Five talking points from Ireland's annihilation of Italy
Published 12/03/2016 | 15:24
Ireland steamrolled Italy at the Aviva Stadium. Here's what we gleaned from the 58-15 triumph.
1 – Very little
Ireland are a good team, Italy are not. Joe Schmidt’s team may have been struggling to score tries before this game, but they found an obliging opponent in the Azzurri and took full advantage.
Their confidence will be boosted by the win, the flowing tries will help lift the pressure of an attack that had struggled to finish moves to date and a minimal injury list allows the coach to plan ahead for Scotland which represents a sizeable step up.
Italy were so poor in every element of the game that it is hard to read anything into the performances however and the Scots will represent a significant improvement in opposition.
If Ireland can repeat their attacking intent with the same level of precision against Vern Cotter’s team, then we’ll know that they have turned a corner.
2 – Zebo adds to Ireland’s attack
We’ll never know how Rob Kearney might have gotten on against the Italians, but Simon Zebo showed enough in attack to hold on to the No 15 jersey next week.
The Louthman is an Ireland stalwart whose time in a green jersey is far from done, but whether it is the hamstring injury that has plagued his season or a tough run of form with Leinster, he hasn’t hit his normal heights this season.
Ireland’s attack looks more potent with Zebo in it and, while he plays the majority of his rugby on the wing with Munster, the freedom full-back offers appears to suit his free-running strengths and offloading ability.
Scotland would test his defence and fielding far more than Italy did, so he deserves another chance to prove himself ahead of the South Africa tour.
3 – The times they are a changing
A third of the fifteen players who finished today’s game for Ireland play their rugby for Guinness Pro12 league leaders Connacht, their biggest representation on the field to date.
Finlay Bealham was a surprise call-up for Cian Healy, but his endorsement from Joe Schmidt was a further feather in Pat Lam’s cap after a season of progress in Galway.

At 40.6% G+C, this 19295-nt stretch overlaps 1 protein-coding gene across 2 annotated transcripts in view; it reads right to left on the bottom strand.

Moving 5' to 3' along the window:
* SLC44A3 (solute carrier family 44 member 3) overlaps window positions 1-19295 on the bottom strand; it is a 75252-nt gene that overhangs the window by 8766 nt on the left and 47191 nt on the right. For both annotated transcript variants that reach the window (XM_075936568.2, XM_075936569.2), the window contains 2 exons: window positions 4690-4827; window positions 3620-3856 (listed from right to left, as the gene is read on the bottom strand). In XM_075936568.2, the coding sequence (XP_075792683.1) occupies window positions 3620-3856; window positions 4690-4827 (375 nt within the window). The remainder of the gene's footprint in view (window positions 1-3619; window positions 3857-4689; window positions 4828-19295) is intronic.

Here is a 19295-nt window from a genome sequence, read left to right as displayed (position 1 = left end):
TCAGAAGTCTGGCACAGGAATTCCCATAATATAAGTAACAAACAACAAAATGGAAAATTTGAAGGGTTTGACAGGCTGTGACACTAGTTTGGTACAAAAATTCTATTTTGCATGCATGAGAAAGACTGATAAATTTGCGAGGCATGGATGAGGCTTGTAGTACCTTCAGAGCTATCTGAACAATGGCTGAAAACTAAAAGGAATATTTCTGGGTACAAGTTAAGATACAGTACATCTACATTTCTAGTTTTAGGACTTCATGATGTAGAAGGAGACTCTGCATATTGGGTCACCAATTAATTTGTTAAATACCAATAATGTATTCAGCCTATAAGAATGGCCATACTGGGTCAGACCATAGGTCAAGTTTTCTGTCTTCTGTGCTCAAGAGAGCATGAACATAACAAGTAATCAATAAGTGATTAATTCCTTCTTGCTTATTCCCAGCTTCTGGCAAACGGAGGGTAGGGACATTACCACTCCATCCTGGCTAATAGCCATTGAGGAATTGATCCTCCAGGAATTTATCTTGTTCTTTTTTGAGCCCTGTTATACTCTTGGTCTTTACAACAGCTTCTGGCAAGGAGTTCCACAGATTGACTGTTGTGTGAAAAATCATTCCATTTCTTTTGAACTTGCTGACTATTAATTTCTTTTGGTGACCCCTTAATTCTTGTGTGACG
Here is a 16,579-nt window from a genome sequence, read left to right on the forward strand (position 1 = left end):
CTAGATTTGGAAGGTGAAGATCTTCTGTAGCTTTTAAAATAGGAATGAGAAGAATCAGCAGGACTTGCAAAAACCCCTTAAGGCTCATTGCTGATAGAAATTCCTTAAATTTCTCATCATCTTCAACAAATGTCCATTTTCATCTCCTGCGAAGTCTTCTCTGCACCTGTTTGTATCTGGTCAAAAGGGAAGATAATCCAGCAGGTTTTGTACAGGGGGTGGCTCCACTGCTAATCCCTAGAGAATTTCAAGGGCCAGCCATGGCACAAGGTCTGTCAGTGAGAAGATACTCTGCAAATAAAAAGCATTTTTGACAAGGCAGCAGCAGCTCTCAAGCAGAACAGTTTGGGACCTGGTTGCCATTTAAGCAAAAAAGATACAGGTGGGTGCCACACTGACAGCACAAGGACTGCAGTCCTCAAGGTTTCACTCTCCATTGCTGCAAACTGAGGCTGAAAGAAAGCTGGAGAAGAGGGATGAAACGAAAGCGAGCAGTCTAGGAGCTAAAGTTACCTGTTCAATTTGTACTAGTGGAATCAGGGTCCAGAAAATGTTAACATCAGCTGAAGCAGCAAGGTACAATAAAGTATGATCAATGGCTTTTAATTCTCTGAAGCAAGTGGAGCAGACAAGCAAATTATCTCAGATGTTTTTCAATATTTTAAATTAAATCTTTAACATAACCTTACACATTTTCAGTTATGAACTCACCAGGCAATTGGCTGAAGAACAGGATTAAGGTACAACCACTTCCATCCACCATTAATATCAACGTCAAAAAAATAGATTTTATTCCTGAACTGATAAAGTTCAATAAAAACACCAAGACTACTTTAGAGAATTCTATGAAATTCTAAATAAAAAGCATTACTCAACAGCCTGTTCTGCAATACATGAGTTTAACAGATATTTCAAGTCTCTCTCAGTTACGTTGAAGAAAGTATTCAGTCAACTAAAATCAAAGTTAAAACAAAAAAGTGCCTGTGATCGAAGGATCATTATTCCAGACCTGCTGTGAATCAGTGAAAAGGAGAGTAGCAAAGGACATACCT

Robbie Henshaw was the province’s only starter, but Kieran Marmion made his long-awaited Six Nations debut off the bench, while Nathan White and Bealham finished as props with Ultan Dillane winning his second cap in the second-row.
4 – Schmidt moves in mysterious ways
The head coach explained his decision to pick Ian Madigan and Fergus McFadden ahead of Paddy Jackson and Stuart McCloskey as being all about having as much cover as possible on the bench.
Yet, when Robbie Henshaw needed replacing due to a blood injury, Madigan – who nominally covers the No 12 shirt – kept his tracksuit on and instead McFadden came on for the centre and reverted to the left wing with Keith Earls joining Jared Payne in the centre.
It worked out well, with McFadden playing a pivotal role in Jamie Heaslip’s glorious length of the field try, but the logic put forward before the game went out the window.
But then, as if to prove a point, McFadden slotted into the centre when he replaced Jared Payne for the last eight minutes. Make of it all what you will.
5 – Italy are going nowhere
Before the game the cries of ‘Italia!, Italia!’ rang out around the Aviva Stadium, but they wouldn’t be heard again in what must have been a depressing 80 minutes for fans of the Azzurri.
They are destined for another hammering at the hands of Wales next week and, while they haven’t finished bottom of the table for a couple of years, are set to return there this time around.
It is time to ask whether Georgia should at least have a play-off against the bottom-placed team in the Championship because the Italians are being rewarded for mediocrity.